(Bloomberg) -- German Finance Minister Christian Lindner said he expects the ruling coalition to reach a political agreement on the structure of a revised 2024 budget “in a couple of days” while conceding that it’s unlikely to make it through parliament before the end of the year as planned.
Chancellor Olaf Scholz’s three-party alliance has been forced to overhaul its finances following last month’s shock ruling by Germany’s highest court that restricted debt-financed spending via special funds outside the regular federal budget. Lindner has identified a gap of €17 billion ($18.3 billion) for next year that needs to be plugged with measures like spending cuts and reductions in subsidies.
Scholz, Economy Minister Robert Habeck and Lindner have agreed to resume negotiations on Friday afternoon after the finance minister returns from a meeting with European Union counterparts in Brussels, according to people familiar with the talks, who asked not to be identified discussing confidential planning.
They had been aiming to get the new budget signed off in cabinet and sent to parliament for approval by the end of December, but that timeline is now out of reach, the people said. That means Lindner will have to draw up a provisional plan to tide the government over into the early months of 2024.
“I have taken note that the coalition partners had a very ambitious timetable but it’s not a crisis if we don’t get a budget law until next year,” Lindner told reporters in the Belgian capital.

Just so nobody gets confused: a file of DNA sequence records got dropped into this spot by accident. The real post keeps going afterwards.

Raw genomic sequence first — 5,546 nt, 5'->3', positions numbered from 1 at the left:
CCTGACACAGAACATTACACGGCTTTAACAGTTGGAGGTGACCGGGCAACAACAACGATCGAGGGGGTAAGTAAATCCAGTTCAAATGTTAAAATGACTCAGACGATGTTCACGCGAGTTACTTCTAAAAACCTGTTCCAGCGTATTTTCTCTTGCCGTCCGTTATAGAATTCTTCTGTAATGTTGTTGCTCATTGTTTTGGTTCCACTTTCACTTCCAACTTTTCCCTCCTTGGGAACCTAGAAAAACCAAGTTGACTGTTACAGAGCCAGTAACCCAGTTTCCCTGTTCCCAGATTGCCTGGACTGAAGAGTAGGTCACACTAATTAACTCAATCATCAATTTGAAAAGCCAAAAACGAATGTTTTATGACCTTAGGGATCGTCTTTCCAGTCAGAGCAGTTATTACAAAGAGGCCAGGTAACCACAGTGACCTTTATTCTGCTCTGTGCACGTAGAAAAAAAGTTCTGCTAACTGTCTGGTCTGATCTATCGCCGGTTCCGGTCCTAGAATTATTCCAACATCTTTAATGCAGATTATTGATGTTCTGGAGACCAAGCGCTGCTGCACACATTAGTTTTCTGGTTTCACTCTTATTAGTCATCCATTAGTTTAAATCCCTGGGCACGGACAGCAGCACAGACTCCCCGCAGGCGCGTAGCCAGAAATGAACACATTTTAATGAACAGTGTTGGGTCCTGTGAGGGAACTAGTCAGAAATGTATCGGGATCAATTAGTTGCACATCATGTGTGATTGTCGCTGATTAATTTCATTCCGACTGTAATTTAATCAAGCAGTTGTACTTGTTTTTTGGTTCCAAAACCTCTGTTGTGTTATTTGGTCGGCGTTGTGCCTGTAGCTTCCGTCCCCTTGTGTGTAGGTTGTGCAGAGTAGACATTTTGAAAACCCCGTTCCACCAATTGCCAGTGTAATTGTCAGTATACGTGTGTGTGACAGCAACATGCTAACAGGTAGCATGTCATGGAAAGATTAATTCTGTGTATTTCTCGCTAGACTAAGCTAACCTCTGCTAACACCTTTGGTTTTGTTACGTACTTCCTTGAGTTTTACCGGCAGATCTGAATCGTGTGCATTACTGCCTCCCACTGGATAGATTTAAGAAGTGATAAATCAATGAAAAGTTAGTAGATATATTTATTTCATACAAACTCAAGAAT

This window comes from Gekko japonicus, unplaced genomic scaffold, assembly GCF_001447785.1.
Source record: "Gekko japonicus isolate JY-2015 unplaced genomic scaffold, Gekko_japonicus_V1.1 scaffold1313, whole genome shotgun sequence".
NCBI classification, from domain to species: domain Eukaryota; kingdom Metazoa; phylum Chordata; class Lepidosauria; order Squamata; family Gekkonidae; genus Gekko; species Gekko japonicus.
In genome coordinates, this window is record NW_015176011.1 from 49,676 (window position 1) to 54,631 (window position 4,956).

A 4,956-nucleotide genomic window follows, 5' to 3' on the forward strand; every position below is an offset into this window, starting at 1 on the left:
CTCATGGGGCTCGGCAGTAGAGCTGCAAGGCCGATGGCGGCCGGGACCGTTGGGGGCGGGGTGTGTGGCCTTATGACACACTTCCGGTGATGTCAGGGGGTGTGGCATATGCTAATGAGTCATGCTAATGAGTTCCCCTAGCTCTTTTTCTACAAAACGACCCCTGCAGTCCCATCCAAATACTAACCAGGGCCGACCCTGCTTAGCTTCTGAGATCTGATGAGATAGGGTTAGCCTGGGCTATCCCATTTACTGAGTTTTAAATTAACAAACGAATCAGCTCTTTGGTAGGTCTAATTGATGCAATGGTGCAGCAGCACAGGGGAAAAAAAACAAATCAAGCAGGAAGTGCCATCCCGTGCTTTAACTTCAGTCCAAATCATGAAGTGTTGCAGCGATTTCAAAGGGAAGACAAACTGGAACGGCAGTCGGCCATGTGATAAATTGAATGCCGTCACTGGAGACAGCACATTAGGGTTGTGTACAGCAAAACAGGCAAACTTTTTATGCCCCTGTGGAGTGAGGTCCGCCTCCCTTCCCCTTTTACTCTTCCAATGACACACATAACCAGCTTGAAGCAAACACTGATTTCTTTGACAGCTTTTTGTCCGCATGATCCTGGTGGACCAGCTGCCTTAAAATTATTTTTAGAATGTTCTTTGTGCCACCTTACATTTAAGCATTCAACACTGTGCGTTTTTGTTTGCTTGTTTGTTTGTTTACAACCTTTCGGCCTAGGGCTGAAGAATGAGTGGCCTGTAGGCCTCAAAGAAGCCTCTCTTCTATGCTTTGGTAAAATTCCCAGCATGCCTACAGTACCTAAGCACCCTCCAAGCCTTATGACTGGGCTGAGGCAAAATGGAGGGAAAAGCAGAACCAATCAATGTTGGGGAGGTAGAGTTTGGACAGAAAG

“The state is fully capable of functioning, no authorities will close, no wages will not be paid and nobody who’s expecting financial support will not receive it,” he added.
Lindner has repeatedly ruled out both tax increases and another suspension of restrictions on net new borrowing next year. A self-styled fiscal hawk, the chairman of the Free Democrats already had to agree to a supplementary budget for 2023 which included an exception from the mechanism known as the debt brake for a fourth straight year.
Senior officials from Scholz’s Social Democrats and Habeck’s Greens have called for another emergency suspension of the borrowing limit again in 2024, saying it’s justified due to Russia’s war on Ukraine and the government’s decision to provide Kyiv with more than €8 billion of additional military aid next year.
Asked whether investors should be worried about the budget turmoil in Europe’s biggest economy, Lindner insisted that Germany remains a “stability anchor,” with a declining debt-to GDP ratio and narrowing annual deficits.
“The best place to invest today is Germany,” Lindner said.
Scholz, Habeck and Lindner are expected to meet Sunday evening to finalize an accord on the 2024 budget, which they could then present to the media on Monday morning, according to the people.
--With assistance from Karin Matussek.
(Updates with details on budget timetable starting in first paragraph)
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